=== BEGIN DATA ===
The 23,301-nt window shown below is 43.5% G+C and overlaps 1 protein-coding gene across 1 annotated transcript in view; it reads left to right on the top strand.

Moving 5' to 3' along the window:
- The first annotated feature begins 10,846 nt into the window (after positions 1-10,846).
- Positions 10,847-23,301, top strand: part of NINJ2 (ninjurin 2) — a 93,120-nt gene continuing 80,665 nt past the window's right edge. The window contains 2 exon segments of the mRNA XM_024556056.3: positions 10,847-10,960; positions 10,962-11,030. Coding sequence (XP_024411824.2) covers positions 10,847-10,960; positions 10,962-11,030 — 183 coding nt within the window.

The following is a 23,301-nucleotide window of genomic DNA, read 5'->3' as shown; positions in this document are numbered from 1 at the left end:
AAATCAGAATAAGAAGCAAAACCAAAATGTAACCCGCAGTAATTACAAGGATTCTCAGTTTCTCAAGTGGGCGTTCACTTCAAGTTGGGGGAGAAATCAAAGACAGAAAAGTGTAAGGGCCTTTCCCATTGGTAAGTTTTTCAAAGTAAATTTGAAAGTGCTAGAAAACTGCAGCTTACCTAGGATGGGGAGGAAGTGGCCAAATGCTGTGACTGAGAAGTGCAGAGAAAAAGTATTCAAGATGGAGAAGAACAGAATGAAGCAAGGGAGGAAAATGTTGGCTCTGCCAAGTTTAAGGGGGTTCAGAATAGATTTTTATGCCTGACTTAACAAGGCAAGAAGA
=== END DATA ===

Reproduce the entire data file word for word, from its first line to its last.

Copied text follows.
The 23,301-nt window shown below is 43.5% G+C and overlaps 1 protein-coding gene across 1 annotated transcript in view; it reads left to right on the top strand.

Moving 5' to 3' along the window:
- The first annotated feature begins 10,846 nt into the window (after positions 1-10,846).
- Positions 10,847-23,301, top strand: part of NINJ2 (ninjurin 2) — a 93,120-nt gene continuing 80,665 nt past the window's right edge. The window contains 2 exon segments of the mRNA XM_024556056.3: positions 10,847-10,960; positions 10,962-11,030. Coding sequence (XP_024411824.2) covers positions 10,847-10,960; positions 10,962-11,030 — 183 coding nt within the window.

The following is a 23,301-nucleotide window of genomic DNA, read 5'->3' as shown; positions in this document are numbered from 1 at the left end:
AAATCAGAATAAGAAGCAAAACCAAAATGTAACCCGCAGTAATTACAAGGATTCTCAGTTTCTCAAGTGGGCGTTCACTTCAAGTTGGGGGAGAAATCAAAGACAGAAAAGTGTAAGGGCCTTTCCCATTGGTAAGTTTTTCAAAGTAAATTTGAAAGTGCTAGAAAACTGCAGCTTACCTAGGATGGGGAGGAAGTGGCCAAATGCTGTGACTGAGAAGTGCAGAGAAAAAGTATTCAAGATGGAGAAGAACAGAATGAAGCAAGGGAGGAAAATGTTGGCTCTGCCAAGTTTAAGGGGGTTCAGAATAGATTTTTATGCCTGACTTAACAAGGCAAGAAGA